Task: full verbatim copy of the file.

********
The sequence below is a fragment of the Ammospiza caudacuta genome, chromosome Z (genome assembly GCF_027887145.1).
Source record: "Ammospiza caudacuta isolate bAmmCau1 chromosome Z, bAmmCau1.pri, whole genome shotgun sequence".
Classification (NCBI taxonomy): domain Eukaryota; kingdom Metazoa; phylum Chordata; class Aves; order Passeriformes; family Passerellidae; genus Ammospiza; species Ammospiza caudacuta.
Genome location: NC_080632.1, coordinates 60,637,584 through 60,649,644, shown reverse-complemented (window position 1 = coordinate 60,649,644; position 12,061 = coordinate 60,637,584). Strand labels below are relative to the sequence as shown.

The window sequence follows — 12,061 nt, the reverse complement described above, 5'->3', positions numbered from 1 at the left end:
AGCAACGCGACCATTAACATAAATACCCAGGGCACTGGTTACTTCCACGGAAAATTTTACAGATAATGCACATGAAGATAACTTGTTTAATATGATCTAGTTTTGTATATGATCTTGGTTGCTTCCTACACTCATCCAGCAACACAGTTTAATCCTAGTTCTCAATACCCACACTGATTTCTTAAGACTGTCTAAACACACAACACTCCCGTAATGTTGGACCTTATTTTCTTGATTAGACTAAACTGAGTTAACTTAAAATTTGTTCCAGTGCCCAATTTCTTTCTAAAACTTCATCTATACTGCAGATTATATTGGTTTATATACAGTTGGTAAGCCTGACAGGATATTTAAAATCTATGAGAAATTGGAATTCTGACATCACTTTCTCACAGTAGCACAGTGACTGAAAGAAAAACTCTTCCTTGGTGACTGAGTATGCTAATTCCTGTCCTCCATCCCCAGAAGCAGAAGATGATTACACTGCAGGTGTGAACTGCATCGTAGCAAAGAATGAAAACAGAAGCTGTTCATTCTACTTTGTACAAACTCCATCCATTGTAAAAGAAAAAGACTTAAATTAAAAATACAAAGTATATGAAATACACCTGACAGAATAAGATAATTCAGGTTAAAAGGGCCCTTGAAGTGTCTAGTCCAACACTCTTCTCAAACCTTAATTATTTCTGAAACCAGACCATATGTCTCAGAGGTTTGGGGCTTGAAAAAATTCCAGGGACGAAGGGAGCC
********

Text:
The sequence below is a fragment of the Ammospiza caudacuta genome, chromosome Z (genome assembly GCF_027887145.1).
Source record: "Ammospiza caudacuta isolate bAmmCau1 chromosome Z, bAmmCau1.pri, whole genome shotgun sequence".
Classification (NCBI taxonomy): domain Eukaryota; kingdom Metazoa; phylum Chordata; class Aves; order Passeriformes; family Passerellidae; genus Ammospiza; species Ammospiza caudacuta.
Genome location: NC_080632.1, coordinates 60,637,584 through 60,649,644, shown reverse-complemented (window position 1 = coordinate 60,649,644; position 12,061 = coordinate 60,637,584). Strand labels below are relative to the sequence as shown.

The window sequence follows — 12,061 nt, the reverse complement described above, 5'->3', positions numbered from 1 at the left end:
AGCAACGCGACCATTAACATAAATACCCAGGGCACTGGTTACTTCCACGGAAAATTTTACAGATAATGCACATGAAGATAACTTGTTTAATATGATCTAGTTTTGTATATGATCTTGGTTGCTTCCTACACTCATCCAGCAACACAGTTTAATCCTAGTTCTCAATACCCACACTGATTTCTTAAGACTGTCTAAACACACAACACTCCCGTAATGTTGGACCTTATTTTCTTGATTAGACTAAACTGAGTTAACTTAAAATTTGTTCCAGTGCCCAATTTCTTTCTAAAACTTCATCTATACTGCAGATTATATTGGTTTATATACAGTTGGTAAGCCTGACAGGATATTTAAAATCTATGAGAAATTGGAATTCTGACATCACTTTCTCACAGTAGCACAGTGACTGAAAGAAAAACTCTTCCTTGGTGACTGAGTATGCTAATTCCTGTCCTCCATCCCCAGAAGCAGAAGATGATTACACTGCAGGTGTGAACTGCATCGTAGCAAAGAATGAAAACAGAAGCTGTTCATTCTACTTTGTACAAACTCCATCCATTGTAAAAGAAAAAGACTTAAATTAAAAATACAAAGTATATGAAATACACCTGACAGAATAAGATAATTCAGGTTAAAAGGGCCCTTGAAGTGTCTAGTCCAACACTCTTCTCAAACCTTAATTATTTCTGAAACCAGACCATATGTCTCAGAGGTTTGGGGCTTGAAAAAATTCCAGGGACGAAGGGAGCC